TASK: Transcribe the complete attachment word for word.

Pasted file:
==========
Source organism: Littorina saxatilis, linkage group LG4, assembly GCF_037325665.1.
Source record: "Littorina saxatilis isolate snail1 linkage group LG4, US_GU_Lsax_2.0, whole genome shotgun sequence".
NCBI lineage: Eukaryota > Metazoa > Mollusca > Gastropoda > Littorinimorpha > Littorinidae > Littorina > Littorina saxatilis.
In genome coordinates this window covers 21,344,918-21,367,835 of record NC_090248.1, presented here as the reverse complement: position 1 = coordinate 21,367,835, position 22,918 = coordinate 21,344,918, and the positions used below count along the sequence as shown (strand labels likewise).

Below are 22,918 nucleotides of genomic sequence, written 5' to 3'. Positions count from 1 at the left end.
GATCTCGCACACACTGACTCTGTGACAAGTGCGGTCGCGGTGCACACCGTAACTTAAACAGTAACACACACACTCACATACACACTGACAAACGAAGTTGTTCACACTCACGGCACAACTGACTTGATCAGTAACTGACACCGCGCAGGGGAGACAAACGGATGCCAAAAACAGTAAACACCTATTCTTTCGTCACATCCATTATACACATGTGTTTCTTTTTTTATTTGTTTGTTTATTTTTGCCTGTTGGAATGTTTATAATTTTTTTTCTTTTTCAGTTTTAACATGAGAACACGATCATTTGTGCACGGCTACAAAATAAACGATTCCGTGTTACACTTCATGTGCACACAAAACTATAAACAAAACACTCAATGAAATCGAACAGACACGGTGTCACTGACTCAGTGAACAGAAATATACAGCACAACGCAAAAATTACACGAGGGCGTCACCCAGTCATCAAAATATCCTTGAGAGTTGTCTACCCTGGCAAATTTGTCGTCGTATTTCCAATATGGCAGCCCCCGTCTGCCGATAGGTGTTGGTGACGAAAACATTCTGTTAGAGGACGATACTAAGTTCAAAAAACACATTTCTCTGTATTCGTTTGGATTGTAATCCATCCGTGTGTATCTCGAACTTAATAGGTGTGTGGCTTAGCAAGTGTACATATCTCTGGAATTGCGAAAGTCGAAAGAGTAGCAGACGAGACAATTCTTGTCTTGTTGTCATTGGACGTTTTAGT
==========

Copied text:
Source organism: Littorina saxatilis, linkage group LG4, assembly GCF_037325665.1.
Source record: "Littorina saxatilis isolate snail1 linkage group LG4, US_GU_Lsax_2.0, whole genome shotgun sequence".
NCBI lineage: Eukaryota > Metazoa > Mollusca > Gastropoda > Littorinimorpha > Littorinidae > Littorina > Littorina saxatilis.
In genome coordinates this window covers 21,344,918-21,367,835 of record NC_090248.1, presented here as the reverse complement: position 1 = coordinate 21,367,835, position 22,918 = coordinate 21,344,918, and the positions used below count along the sequence as shown (strand labels likewise).

Below are 22,918 nucleotides of genomic sequence, written 5' to 3'. Positions count from 1 at the left end.
GATCTCGCACACACTGACTCTGTGACAAGTGCGGTCGCGGTGCACACCGTAACTTAAACAGTAACACACACACTCACATACACACTGACAAACGAAGTTGTTCACACTCACGGCACAACTGACTTGATCAGTAACTGACACCGCGCAGGGGAGACAAACGGATGCCAAAAACAGTAAACACCTATTCTTTCGTCACATCCATTATACACATGTGTTTCTTTTTTTATTTGTTTGTTTATTTTTGCCTGTTGGAATGTTTATAATTTTTTTTCTTTTTCAGTTTTAACATGAGAACACGATCATTTGTGCACGGCTACAAAATAAACGATTCCGTGTTACACTTCATGTGCACACAAAACTATAAACAAAACACTCAATGAAATCGAACAGACACGGTGTCACTGACTCAGTGAACAGAAATATACAGCACAACGCAAAAATTACACGAGGGCGTCACCCAGTCATCAAAATATCCTTGAGAGTTGTCTACCCTGGCAAATTTGTCGTCGTATTTCCAATATGGCAGCCCCCGTCTGCCGATAGGTGTTGGTGACGAAAACATTCTGTTAGAGGACGATACTAAGTTCAAAAAACACATTTCTCTGTATTCGTTTGGATTGTAATCCATCCGTGTGTATCTCGAACTTAATAGGTGTGTGGCTTAGCAAGTGTACATATCTCTGGAATTGCGAAAGTCGAAAGAGTAGCAGACGAGACAATTCTTGTCTTGTTGTCATTGGACGTTTTAGT